•Q.2/13 “Requirements for NGN evolution (NGN-e) and its capabilities including support of IoT and use of software-defined networking” as in TD 31 (PLEN/13)
        •Q.3/13 “Functional architecture for NGN evolution (NGN-e) including support of IoT and use of software-defined networking” as in TD 31 (PLEN/13)
        •Q.6/13 “Requirements and mechanisms for network QoS enablement (including support for software-defined networking)” as in Annex 1 of TD 18 (PLEN/13)
        •Q.8/13 “Security and identity management in evolving managed networks (including software-defined networking)” as in Annex 2 of TD 18 (PLEN/13)
        •Q.9/19 “Mobility management (including support for software-defined networking)”as in Annex 3 of TD 18 (PLEN/13)
        •Q.11/13 “Evolution of user centric networking, services, and interworking with networks of the future including Software-Defined Networking”as in TD 26 (PLEN/13)
        •Q.14/13 “Software-Defined Networking and Service aware networking of future networks”as in TD 26 (PLEN/13)
        However, SG13 is only responsible for service descriptions and architectures- not for implementable protocols or physical interfaces! For more info see this ITU-T SG13 Plenary report from Feb 2013 meeting:

  2. Thanks for the insight and perspective on so many SDN topics and issues. What do you make of the exponentially increasing SDN hype in light of all the confustion, use of NV/NFV instead of SDN, and lack of implemntable standards? Here’ s a great example: SDN market about to explode-Could be 10 times previous forecasts, according to researchers!

    1. Thanks for your comment. As I am not a market forecaster & don’t believe in any of the numbers published for ANY telecom technology, I can’t directly answer your question. Here’s a vague attempt:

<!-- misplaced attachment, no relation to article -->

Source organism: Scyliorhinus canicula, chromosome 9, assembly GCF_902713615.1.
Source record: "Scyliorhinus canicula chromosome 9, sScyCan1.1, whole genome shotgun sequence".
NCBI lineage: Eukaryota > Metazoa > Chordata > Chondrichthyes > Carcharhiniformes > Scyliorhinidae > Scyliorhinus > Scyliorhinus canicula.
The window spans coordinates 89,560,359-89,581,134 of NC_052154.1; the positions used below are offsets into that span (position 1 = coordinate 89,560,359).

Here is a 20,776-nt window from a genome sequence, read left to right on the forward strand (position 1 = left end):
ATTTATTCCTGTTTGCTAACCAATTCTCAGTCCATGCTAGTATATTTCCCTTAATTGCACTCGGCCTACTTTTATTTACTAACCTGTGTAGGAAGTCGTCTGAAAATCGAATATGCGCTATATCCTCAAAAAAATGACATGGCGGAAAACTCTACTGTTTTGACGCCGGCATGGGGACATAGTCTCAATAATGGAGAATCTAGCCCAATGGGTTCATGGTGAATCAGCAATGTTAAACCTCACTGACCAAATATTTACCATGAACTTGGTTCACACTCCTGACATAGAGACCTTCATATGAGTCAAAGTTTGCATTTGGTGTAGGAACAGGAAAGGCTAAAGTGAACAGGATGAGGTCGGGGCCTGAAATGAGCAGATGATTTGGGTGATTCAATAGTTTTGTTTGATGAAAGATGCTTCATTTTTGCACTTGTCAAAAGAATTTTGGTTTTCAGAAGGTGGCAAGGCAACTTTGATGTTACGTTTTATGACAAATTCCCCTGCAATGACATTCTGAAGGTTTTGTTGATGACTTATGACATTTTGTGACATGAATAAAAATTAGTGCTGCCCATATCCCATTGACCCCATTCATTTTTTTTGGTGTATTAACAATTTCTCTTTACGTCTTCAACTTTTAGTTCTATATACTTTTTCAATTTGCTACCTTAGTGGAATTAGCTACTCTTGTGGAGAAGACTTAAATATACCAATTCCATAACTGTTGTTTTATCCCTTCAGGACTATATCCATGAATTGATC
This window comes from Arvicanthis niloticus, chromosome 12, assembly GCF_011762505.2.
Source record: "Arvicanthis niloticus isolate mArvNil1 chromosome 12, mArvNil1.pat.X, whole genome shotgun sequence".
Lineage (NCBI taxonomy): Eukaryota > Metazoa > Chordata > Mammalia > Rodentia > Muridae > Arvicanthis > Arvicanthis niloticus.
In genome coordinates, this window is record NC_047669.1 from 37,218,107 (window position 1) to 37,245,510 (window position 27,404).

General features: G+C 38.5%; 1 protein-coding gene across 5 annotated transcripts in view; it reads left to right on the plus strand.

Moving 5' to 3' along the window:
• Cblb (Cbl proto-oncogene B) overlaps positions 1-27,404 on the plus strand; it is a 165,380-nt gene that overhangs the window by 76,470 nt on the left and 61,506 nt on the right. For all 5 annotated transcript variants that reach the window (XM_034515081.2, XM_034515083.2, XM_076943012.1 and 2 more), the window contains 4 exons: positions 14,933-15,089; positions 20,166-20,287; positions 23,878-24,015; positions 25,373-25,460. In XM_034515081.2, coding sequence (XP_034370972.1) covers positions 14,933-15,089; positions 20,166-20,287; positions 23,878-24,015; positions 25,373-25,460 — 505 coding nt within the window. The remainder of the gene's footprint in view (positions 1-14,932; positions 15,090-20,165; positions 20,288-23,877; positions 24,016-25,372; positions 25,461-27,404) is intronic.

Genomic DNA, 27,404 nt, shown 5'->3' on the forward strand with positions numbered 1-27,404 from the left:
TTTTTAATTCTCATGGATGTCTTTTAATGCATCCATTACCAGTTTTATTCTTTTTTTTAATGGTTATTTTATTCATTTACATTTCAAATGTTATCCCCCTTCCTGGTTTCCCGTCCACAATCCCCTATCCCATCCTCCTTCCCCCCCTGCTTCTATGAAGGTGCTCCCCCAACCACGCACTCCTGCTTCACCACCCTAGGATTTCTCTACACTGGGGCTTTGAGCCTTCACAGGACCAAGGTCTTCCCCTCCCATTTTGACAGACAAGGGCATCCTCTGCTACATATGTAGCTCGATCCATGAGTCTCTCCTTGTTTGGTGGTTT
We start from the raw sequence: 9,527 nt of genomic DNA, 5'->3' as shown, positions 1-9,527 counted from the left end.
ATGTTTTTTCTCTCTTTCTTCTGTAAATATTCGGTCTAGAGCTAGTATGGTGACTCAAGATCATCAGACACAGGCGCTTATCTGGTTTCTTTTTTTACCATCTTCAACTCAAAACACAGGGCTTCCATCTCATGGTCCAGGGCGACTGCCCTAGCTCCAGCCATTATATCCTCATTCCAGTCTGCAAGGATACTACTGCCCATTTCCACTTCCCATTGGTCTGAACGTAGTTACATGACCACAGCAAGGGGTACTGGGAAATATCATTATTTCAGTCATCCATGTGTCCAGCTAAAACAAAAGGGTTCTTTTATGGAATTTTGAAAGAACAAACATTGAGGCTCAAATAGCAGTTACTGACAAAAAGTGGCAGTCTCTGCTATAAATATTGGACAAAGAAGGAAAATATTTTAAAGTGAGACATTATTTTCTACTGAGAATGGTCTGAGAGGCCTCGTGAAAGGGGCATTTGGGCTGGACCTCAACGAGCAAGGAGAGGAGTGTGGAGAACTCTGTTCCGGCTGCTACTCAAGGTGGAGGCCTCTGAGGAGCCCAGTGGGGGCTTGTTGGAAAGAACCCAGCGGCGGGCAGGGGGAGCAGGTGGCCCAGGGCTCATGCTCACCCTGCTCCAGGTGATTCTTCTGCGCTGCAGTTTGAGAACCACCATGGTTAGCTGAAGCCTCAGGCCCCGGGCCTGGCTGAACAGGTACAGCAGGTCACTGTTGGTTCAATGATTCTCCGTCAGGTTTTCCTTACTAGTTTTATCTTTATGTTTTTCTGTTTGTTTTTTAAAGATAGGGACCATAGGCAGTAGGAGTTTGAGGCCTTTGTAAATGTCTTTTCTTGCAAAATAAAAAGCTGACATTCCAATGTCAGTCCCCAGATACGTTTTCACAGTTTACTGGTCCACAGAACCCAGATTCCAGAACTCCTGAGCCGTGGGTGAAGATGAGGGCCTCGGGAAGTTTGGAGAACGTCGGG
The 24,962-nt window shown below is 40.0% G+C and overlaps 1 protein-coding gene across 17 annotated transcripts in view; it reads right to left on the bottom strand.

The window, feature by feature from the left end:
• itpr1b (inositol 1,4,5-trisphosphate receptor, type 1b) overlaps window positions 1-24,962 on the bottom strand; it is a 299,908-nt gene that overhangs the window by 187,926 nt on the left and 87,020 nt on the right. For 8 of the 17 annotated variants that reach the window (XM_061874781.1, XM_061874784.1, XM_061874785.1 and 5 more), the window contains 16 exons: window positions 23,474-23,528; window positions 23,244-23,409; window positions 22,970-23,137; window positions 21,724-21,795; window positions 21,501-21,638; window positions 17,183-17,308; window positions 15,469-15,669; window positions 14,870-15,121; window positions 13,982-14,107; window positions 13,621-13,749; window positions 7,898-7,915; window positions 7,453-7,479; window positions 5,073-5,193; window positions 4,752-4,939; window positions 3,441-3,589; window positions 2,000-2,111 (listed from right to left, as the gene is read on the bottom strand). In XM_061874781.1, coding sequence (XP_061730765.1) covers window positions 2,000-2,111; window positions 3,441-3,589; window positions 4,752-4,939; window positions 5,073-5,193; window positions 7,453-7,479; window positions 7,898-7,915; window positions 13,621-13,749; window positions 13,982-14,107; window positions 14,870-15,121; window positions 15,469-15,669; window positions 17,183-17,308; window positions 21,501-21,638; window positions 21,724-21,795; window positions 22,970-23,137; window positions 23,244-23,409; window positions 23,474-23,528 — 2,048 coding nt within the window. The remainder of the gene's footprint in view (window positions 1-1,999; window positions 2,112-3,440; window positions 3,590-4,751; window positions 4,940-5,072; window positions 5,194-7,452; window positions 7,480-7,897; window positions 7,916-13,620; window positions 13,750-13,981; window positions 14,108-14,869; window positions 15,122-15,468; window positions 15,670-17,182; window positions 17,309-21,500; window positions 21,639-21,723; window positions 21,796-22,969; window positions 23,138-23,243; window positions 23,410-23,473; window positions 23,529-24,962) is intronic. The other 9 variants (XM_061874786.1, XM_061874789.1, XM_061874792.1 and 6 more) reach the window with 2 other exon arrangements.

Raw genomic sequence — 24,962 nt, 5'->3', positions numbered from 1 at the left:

When I organized the July 2012 IEEE ComSocSCV meeting: “SDN- New Epoch or Passing Fad,” I had some doubts on SDN’s commercial viability, especially for service providers. Those doubts are much larger now, despite all the hype and love fests. The more of those I read about, the more pessimistic I get on SDN!!!
      Opinion: I think SDN has to prove itself before telcos will deploy it. Currently, there are no standards, other than Open Flow, which many companies are NOT using in their SDN implementations.
      The cleanest place to start is to use SDN-Open Flow to interconnect large scale data centers, as Google announced last year and documented in this post:

      Using SDN-Open Flow any place else, e.g within Data Centers (interconnection of DC switch/routers), telecom access, telecom internal/back end network, cloud network access (as a replacement for IP-MPLS VPNs), etc will be a MAJOR FORKLIFT UPGRADE or overlay of existing network equipment (which violates the strict separation of data and control planes). Yet the extremely bullish, optimistic forecasts will probably increase nonetheless as the hype continues to build. This old pro has been there before- many times!

  3. From 3rd ETSI Future Networks Workshop-April 2013:
    • What needs to be standardized for NFV and related areas?
    • Which functions and interfaces would give most benefit to the industry from standardization?
    • What are the complexities and difficulties associated with standardising particular functions/interfaces?
    • How and where should standardisation take place?
    • Do proprietary standards have merit and which standards bodies should be the focus of attention?
    • What are the merits and limitation of the approach of the NFV ISG which focuses on white papers rather than defining new standards?
    • All the Management and Orchestration systems already exist, but they’re proprietary. Should they be standardized?
    • Should open source software be a standard?
    • When virtualizing LTE, placing it ‘in the cloud’ will not meet the low latency requirement which lead assumption of distributed deployment?
    • Is NFV public cloud or private cloud, and if its private cloud, what’s the advantage of NFV?
    • Is the emerging market for NFV or SDN clear enough to permit stable standards?
    Reference: Towards Future Networks – a viewpoint from ITU-T”, IEEE Communication Magazine, Vol. 51, No.3, March 2013, pp 112-118 (available on line for IEEE ComSoc members and IEEE Xplore subscribers).